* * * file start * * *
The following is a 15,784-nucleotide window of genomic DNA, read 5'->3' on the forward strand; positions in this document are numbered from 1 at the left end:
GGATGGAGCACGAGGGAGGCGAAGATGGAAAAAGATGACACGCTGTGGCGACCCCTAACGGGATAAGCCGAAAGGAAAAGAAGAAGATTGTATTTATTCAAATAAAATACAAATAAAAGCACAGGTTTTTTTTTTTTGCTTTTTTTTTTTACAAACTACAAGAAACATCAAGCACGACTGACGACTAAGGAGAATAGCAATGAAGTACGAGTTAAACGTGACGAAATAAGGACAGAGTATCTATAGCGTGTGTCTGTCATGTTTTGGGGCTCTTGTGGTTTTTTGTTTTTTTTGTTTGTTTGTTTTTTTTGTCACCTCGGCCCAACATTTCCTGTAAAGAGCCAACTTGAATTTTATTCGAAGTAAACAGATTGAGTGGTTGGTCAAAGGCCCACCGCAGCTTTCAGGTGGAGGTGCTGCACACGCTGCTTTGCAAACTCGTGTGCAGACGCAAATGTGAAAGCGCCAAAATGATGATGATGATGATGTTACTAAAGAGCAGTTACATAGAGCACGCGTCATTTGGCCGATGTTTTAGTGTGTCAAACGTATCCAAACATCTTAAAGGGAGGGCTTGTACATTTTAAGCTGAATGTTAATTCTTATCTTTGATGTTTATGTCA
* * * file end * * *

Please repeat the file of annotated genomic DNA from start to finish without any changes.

The following is a 15,784-nucleotide window of genomic DNA, read 5'->3' on the forward strand; positions in this document are numbered from 1 at the left end:
GGATGGAGCACGAGGGAGGCGAAGATGGAAAAAGATGACACGCTGTGGCGACCCCTAACGGGATAAGCCGAAAGGAAAAGAAGAAGATTGTATTTATTCAAATAAAATACAAATAAAAGCACAGGTTTTTTTTTTTTGCTTTTTTTTTTTACAAACTACAAGAAACATCAAGCACGACTGACGACTAAGGAGAATAGCAATGAAGTACGAGTTAAACGTGACGAAATAAGGACAGAGTATCTATAGCGTGTGTCTGTCATGTTTTGGGGCTCTTGTGGTTTTTTGTTTTTTTTGTTTGTTTGTTTTTTTTGTCACCTCGGCCCAACATTTCCTGTAAAGAGCCAACTTGAATTTTATTCGAAGTAAACAGATTGAGTGGTTGGTCAAAGGCCCACCGCAGCTTTCAGGTGGAGGTGCTGCACACGCTGCTTTGCAAACTCGTGTGCAGACGCAAATGTGAAAGCGCCAAAATGATGATGATGATGATGTTACTAAAGAGCAGTTACATAGAGCACGCGTCATTTGGCCGATGTTTTAGTGTGTCAAACGTATCCAAACATCTTAAAGGGAGGGCTTGTACATTTTAAGCTGAATGTTAATTCTTATCTTTGATGTTTATGTCA